How to Create a Culture of Employee Feedback

How to Create a Culture of Employee Feedback
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Wouldn’t it be powerful to have a culture of employee feedback that kept your finger on the pulse of what matter most to help your company to perform at its peak?

Let’s Start with Customer Feedback
Today’s businesses seem to be rightfully obsessed with gathering customer feedback to know how they are doing and how they could improve  You can’t even go to the Post Office these days without being asked to fill in a survey.  Unfortunately, this kind of survey is often ignored unless the customer is either absolutely delighted with the service or absolutely disgusted.

Employee Feedback
Gathering employee feedback should be very different.  We believe that it is the responsibility of leaders and managers to create a culture in which employees feel comfortable speaking openly about their concerns.  To reinforce what is working and to improve areas of weakness, you want to hear from every employee — from the discontented and disillusioned to the enthusiastically supportive and engaged.

Recent research by DDI found that organizations where leaders practice and receive feedback from managers are almost five times more likely to have high-quality leaders and a strong leadership succession pipeline.

To create a culture of employee feedback, you need to understand the level of employee engagement among your workers and to develop an action plan that will address real issues and improve organizational health and performance.

Done right, the employee engagement surveys are confidential, purpose- rather than curiosity-driven, supported at the executive level, and include effective follow-up.  These surveys become the foundation for a culture of employee feedback and open communication – both of which support improved employee engagement and performance.

Follow-up Steps Are Critical
Once you’ve gathered survey responses, the follow-up steps matter even more than polling your employees.  What you do next sets the tone.

  1. Thank Everyone for Participating
    Surveys take time and careful thought. Send a prompt note of appreciation to employees for their participation.
  2. Look for Patterns
    Analyze the data for trends and choose key themes. Consider such factors as absolute scores both high and low, scores as they relate to benchmark data, scores that reflect an increase or decrease over time, and how scores compare among different departments.  Pay special attention to response rates overall and by group, as well as to any individual comments which can provide additional insight.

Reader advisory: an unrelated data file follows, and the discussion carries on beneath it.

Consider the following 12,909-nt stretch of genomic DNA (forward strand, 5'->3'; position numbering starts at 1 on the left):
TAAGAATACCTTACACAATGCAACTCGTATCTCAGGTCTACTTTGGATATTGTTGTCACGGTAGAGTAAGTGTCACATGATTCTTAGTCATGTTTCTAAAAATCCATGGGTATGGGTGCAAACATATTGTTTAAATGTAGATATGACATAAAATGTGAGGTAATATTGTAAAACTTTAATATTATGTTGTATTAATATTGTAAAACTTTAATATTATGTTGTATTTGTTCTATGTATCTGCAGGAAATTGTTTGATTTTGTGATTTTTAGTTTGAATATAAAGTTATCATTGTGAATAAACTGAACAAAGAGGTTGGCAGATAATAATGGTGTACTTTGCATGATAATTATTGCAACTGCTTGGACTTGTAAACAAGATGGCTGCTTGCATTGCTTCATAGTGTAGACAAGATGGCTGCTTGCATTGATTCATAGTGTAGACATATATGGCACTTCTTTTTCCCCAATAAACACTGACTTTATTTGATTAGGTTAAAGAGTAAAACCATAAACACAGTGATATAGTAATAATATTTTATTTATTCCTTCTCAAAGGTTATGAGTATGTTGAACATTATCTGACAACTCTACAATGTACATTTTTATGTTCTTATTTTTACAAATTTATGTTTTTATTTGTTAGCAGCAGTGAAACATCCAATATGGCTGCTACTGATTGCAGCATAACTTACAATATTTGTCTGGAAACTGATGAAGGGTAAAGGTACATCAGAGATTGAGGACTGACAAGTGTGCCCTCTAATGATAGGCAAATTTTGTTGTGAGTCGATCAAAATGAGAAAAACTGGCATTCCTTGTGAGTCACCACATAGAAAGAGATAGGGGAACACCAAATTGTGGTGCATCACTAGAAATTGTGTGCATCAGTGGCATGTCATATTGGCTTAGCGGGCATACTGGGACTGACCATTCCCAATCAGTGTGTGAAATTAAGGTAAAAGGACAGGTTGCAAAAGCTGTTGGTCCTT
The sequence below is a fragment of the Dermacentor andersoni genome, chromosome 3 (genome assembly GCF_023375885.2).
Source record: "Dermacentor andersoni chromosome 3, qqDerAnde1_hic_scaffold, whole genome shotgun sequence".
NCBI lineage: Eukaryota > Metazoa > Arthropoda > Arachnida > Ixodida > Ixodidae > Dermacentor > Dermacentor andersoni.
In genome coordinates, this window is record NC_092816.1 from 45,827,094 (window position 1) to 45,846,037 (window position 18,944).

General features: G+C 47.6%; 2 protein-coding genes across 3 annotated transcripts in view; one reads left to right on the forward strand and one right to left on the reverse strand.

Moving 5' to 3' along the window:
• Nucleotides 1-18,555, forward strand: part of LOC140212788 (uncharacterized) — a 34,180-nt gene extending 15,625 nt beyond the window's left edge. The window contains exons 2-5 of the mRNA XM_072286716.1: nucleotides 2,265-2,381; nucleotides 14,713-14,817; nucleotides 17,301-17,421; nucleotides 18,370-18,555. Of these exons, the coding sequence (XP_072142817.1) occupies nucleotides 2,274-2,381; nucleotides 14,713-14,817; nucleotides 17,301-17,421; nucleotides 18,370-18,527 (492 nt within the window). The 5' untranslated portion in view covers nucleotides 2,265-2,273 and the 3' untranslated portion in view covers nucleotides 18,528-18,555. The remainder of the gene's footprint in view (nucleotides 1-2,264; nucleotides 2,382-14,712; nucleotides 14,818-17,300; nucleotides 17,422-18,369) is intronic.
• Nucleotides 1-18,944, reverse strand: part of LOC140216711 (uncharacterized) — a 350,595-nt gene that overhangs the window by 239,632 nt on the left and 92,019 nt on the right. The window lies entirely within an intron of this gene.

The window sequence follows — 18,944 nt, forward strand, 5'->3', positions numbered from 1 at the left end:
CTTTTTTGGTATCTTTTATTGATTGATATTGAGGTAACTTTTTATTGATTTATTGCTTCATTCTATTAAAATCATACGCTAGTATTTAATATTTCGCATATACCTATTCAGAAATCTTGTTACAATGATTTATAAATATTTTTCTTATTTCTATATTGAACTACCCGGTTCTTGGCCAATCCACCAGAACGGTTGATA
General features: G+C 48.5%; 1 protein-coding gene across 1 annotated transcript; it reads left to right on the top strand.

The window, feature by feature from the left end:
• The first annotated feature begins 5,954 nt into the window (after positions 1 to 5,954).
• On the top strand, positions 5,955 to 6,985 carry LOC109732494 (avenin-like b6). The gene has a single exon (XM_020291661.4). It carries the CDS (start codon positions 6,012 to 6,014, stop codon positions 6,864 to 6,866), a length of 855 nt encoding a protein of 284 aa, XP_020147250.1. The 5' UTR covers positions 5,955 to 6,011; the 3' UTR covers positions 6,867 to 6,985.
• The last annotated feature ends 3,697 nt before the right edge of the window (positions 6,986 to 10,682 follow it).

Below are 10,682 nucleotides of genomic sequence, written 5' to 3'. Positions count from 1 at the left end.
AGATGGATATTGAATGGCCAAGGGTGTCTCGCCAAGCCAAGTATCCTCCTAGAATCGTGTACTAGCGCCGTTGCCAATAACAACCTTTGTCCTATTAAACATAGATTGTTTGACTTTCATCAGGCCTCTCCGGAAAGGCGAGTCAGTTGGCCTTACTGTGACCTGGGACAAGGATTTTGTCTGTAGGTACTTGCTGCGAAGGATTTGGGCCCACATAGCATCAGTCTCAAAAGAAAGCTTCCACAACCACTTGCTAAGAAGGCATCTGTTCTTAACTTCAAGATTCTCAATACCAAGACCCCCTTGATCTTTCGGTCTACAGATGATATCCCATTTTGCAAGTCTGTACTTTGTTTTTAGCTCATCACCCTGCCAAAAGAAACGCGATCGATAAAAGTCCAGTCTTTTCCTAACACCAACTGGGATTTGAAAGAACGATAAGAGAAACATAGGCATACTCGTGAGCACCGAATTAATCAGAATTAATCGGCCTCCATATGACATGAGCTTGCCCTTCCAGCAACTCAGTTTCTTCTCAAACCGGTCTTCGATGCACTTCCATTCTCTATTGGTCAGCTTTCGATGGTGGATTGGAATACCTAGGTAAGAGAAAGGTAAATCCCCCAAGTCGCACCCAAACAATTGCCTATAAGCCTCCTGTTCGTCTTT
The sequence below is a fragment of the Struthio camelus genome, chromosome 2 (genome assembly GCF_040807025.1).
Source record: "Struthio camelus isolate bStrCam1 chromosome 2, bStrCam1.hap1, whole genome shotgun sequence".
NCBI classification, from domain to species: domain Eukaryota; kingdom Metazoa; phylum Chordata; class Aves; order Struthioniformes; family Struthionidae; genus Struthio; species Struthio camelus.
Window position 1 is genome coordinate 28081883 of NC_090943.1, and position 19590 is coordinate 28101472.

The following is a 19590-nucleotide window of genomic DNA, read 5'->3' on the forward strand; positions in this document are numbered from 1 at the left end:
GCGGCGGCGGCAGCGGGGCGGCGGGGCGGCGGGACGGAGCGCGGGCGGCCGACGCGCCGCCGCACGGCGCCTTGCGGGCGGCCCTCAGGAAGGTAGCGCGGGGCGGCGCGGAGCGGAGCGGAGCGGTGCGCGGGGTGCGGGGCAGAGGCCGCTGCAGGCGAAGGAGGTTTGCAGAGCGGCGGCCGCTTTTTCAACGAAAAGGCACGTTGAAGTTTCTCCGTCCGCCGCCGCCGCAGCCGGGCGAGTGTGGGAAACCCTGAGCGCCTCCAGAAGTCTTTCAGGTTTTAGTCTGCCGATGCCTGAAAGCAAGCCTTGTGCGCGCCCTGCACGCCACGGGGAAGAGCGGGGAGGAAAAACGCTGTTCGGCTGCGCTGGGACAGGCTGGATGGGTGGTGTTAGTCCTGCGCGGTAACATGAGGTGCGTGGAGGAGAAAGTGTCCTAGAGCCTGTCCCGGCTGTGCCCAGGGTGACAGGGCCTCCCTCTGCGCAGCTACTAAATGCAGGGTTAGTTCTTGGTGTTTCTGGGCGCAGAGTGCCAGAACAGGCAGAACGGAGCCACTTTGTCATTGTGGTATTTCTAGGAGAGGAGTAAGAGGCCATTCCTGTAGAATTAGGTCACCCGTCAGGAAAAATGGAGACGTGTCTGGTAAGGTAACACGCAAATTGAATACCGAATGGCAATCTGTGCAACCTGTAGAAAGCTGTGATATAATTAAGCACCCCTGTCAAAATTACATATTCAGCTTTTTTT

3. Corroborate Your Findings
    Work with teams or focus groups to test your findings and make sure you’re on the right track. It helps to have different perspectives and to talk about how the feedback informs what needs improvement and how these pain points can be addressed.
  4. Create an Action Plan
    Develop just two or three initiatives that address the issues you have uncovered. Some companies do this at the executive level.  Others try to involve employees from all levels in order to get their ideas on execution and their buy-in.  Just make sure that the plan will have the desired impact and is both actionable and measurable.
  5. Share What You Know
    According to the timetable you set up at the beginning of the survey, share with employees what you learned and what you plan to do about it. Studies show that “companies with effective change and communication are 3.5 times as likely to significantly outperform their peers.”  Provide an overview of results for all and then have managers break down relevant results for their team along with a discussion on how the initiatives will be addressed at the team level.
  6. Now Begin Implementation
    As you begin the agreed upon action steps, don’t stop monitoring, measuring, and communicating in order to maintain momentum and establish accountability.

The Bottom Line
A culture of employee feedback includes regular surveys, both formal and informal, of employee job satisfaction, regular meetings where open discussion is encouraged and opportunities for employees to offer new ideas for improvement.  What’s not to like?

To learn more about how to create a culture of employee feedback, download 7 Tips on How Managers Can Increase Employee Engagement through Communication

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